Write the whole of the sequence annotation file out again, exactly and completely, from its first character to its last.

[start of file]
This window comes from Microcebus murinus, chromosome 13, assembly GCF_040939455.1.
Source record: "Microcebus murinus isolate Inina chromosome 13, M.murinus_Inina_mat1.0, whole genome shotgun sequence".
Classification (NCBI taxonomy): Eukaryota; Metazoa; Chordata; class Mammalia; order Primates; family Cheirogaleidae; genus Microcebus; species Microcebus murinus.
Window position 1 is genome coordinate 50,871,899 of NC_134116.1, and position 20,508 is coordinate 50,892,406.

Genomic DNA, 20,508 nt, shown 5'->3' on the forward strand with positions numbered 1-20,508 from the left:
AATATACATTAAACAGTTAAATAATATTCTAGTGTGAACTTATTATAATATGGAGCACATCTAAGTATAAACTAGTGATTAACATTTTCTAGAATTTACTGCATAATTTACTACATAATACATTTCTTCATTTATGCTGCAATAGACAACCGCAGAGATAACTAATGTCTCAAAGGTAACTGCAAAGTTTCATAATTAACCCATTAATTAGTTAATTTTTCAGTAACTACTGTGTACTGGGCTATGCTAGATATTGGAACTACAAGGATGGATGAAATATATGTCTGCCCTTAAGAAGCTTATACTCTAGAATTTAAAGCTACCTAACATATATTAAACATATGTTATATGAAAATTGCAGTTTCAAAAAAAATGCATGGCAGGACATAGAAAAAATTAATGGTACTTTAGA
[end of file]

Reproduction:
This window comes from Microcebus murinus, chromosome 13, assembly GCF_040939455.1.
Source record: "Microcebus murinus isolate Inina chromosome 13, M.murinus_Inina_mat1.0, whole genome shotgun sequence".
Classification (NCBI taxonomy): Eukaryota; Metazoa; Chordata; class Mammalia; order Primates; family Cheirogaleidae; genus Microcebus; species Microcebus murinus.
Window position 1 is genome coordinate 50,871,899 of NC_134116.1, and position 20,508 is coordinate 50,892,406.

Genomic DNA, 20,508 nt, shown 5'->3' on the forward strand with positions numbered 1-20,508 from the left:
AATATACATTAAACAGTTAAATAATATTCTAGTGTGAACTTATTATAATATGGAGCACATCTAAGTATAAACTAGTGATTAACATTTTCTAGAATTTACTGCATAATTTACTACATAATACATTTCTTCATTTATGCTGCAATAGACAACCGCAGAGATAACTAATGTCTCAAAGGTAACTGCAAAGTTTCATAATTAACCCATTAATTAGTTAATTTTTCAGTAACTACTGTGTACTGGGCTATGCTAGATATTGGAACTACAAGGATGGATGAAATATATGTCTGCCCTTAAGAAGCTTATACTCTAGAATTTAAAGCTACCTAACATATATTAAACATATGTTATATGAAAATTGCAGTTTCAAAAAAAATGCATGGCAGGACATAGAAAAAATTAATGGTACTTTAGA